PHIL Well my vision for New Zealand is it starts with a decent society affairs society, I grew up on my grandmother's knee, her husband a war veteran from the first war died in 1934 right in the middle of the Depression, they lost their job, they lost their home, for me Labour was about a decent society that looks after all of its people, that treats people fairly that treats people with dignity and respect, so that's the core of my political beliefs, and that could well become very relevant again in the next few months as more New Zealanders the Treasury say another 60,000 New Zealanders lose their jobs, people lose their homes and so on. But it's about more than that, as Minister of Trade it was about having an economy that was innovative, efficient, competitive in the world. As Foreign Minister it was about being proud of your national identity, not kowtowing to any other country but standing up for the things that you believe in, believing that New Zealand is a country of 4.3 million people can still make a difference, and we did, and finally I think it's about the environment, a sustainable environment, living up to that brand of clean green 100% pure New Zealand.

PAUL All very good Mr Goff, but a recent poll showed, you've been around what in parliament since 1981, you've been prominent in many portfolios as you say over a long time, but a recent poll showed half the country, half the country doesn't know that you're the leader of the Labour Party, why do you think that is?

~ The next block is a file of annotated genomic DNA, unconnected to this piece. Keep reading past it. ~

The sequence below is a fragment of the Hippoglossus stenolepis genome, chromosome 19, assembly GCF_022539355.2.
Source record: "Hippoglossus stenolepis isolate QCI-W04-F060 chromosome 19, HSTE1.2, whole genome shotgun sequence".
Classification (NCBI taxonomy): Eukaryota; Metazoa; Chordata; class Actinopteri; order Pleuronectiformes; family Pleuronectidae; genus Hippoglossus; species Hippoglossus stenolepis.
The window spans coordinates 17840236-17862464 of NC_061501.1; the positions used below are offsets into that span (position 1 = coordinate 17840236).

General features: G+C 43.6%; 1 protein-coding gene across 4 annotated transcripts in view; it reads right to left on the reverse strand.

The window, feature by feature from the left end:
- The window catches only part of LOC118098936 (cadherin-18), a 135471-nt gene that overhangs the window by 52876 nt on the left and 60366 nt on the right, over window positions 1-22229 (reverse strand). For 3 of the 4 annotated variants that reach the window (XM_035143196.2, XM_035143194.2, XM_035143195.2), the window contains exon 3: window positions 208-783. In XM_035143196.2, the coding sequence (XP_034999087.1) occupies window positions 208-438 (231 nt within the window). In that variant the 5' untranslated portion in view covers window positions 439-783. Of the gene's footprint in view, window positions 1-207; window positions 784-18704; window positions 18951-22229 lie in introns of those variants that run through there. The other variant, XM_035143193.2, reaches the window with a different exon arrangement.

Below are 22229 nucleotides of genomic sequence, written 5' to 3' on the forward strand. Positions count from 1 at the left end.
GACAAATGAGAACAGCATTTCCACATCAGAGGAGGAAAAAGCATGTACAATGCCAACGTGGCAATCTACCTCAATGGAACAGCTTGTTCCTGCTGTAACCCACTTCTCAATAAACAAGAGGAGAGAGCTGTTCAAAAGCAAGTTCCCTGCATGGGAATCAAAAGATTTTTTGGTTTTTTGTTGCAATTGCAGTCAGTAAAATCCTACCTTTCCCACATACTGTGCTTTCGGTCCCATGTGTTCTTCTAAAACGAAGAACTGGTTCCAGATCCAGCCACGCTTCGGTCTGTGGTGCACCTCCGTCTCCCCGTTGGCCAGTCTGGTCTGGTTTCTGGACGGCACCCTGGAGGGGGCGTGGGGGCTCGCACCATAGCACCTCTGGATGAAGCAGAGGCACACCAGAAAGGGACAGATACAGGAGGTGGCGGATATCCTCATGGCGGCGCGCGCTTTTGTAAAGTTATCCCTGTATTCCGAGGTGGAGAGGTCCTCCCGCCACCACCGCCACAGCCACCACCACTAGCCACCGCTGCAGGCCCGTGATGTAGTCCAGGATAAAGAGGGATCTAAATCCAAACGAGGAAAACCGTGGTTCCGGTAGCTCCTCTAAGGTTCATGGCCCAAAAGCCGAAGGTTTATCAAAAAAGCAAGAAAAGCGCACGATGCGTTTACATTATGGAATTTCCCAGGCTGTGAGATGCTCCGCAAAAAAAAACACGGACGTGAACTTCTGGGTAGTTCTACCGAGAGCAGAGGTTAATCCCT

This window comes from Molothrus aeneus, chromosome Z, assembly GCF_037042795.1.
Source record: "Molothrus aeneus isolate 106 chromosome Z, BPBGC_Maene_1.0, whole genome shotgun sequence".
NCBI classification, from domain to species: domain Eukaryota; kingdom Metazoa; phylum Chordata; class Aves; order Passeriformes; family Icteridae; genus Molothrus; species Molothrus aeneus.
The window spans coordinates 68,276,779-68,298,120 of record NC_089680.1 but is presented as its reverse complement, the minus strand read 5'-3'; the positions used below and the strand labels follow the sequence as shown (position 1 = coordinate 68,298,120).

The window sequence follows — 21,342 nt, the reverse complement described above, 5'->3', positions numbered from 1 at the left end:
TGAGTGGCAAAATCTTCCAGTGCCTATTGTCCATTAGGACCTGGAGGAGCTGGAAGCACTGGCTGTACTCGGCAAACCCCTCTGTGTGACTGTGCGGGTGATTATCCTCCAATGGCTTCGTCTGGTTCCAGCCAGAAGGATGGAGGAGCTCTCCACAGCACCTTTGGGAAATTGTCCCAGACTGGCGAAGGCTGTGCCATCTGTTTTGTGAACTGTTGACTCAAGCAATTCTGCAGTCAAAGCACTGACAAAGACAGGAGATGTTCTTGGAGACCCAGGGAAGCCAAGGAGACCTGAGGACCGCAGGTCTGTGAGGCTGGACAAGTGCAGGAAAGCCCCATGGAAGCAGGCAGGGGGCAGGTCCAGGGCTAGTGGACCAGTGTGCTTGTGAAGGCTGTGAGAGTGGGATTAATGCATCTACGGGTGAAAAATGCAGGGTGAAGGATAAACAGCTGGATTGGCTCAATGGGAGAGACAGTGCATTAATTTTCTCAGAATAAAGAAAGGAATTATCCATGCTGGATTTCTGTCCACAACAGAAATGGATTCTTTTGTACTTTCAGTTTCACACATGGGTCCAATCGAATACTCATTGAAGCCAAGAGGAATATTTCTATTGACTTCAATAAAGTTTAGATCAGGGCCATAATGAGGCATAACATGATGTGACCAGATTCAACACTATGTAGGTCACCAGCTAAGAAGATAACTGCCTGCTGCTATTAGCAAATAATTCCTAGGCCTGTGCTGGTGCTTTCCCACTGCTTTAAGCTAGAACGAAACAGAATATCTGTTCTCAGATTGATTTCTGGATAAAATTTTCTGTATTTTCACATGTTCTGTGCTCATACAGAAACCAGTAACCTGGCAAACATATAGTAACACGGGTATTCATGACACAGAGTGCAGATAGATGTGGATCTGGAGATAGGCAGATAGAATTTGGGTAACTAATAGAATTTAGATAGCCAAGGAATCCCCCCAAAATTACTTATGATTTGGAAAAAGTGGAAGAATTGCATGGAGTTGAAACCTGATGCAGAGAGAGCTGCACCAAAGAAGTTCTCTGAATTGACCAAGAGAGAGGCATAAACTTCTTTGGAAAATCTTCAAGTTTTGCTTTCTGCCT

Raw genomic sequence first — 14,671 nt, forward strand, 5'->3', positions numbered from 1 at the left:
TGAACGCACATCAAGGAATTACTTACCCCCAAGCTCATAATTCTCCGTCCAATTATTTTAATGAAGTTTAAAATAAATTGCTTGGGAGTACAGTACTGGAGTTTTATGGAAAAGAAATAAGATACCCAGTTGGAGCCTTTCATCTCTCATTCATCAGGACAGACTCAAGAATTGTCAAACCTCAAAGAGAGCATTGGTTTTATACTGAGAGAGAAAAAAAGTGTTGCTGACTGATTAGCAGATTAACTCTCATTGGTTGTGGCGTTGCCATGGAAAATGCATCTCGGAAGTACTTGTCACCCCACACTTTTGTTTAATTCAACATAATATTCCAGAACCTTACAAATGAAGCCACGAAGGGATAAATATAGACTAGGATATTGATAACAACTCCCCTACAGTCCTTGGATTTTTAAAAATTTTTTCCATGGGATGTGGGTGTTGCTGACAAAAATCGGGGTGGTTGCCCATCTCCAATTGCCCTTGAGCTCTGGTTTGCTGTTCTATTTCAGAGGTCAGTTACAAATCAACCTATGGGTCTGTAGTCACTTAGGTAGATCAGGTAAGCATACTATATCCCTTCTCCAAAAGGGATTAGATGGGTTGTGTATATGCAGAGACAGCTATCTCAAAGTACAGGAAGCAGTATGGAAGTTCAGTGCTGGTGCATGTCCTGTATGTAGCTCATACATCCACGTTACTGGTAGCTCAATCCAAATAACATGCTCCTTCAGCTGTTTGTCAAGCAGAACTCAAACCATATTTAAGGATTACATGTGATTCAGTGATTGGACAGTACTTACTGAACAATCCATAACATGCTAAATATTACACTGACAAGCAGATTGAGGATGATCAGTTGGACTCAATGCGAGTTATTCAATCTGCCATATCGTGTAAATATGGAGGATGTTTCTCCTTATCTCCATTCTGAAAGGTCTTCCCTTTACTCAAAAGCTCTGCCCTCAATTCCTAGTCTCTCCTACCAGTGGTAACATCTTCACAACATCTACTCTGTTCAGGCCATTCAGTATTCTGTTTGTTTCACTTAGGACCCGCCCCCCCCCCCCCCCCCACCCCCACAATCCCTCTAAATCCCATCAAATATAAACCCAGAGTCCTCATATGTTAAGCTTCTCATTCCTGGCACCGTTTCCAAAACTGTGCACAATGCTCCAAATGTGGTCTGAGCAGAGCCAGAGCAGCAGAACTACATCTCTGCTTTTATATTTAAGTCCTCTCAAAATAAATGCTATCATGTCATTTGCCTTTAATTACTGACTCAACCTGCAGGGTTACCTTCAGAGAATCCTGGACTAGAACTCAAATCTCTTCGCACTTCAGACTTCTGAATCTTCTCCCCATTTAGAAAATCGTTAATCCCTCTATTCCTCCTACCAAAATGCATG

PHIL Well because I think of the predominant influence of Helen over that period of time but we do two sets of polling, one set of polling says do you approve or disapprove of the Prime Minister in his role, the Leader of the Opposition in his role, I get good positive approval rates on the performance of the task. In terms of the direct comparison who would be the better Prime Minister, of course the person that's just been elected, bringing his party into government at the focus of the media at the moment is going to be ahead.

PAUL I just find it extraordinary you've been around and prominent on television screens in our homes, around the country, in government for so long, half the country did not recently know you were the leader of the Labour Party.

PHIL Well I can tell you as I go round the streets plenty of people know exactly who I am and what I'm doing.

PAUL Is it possible they don't know because they don't find you interesting?

PHIL Well I've gotta develop the other dimensions, when you're a Cabinet Minister you're not competing with the Prime Minister in fact you're very careful not to compete with the Prime Minister and in the new role I have to develop all of the dimensions so that people know me as an individual, what I am, what makes me tick, where I come from.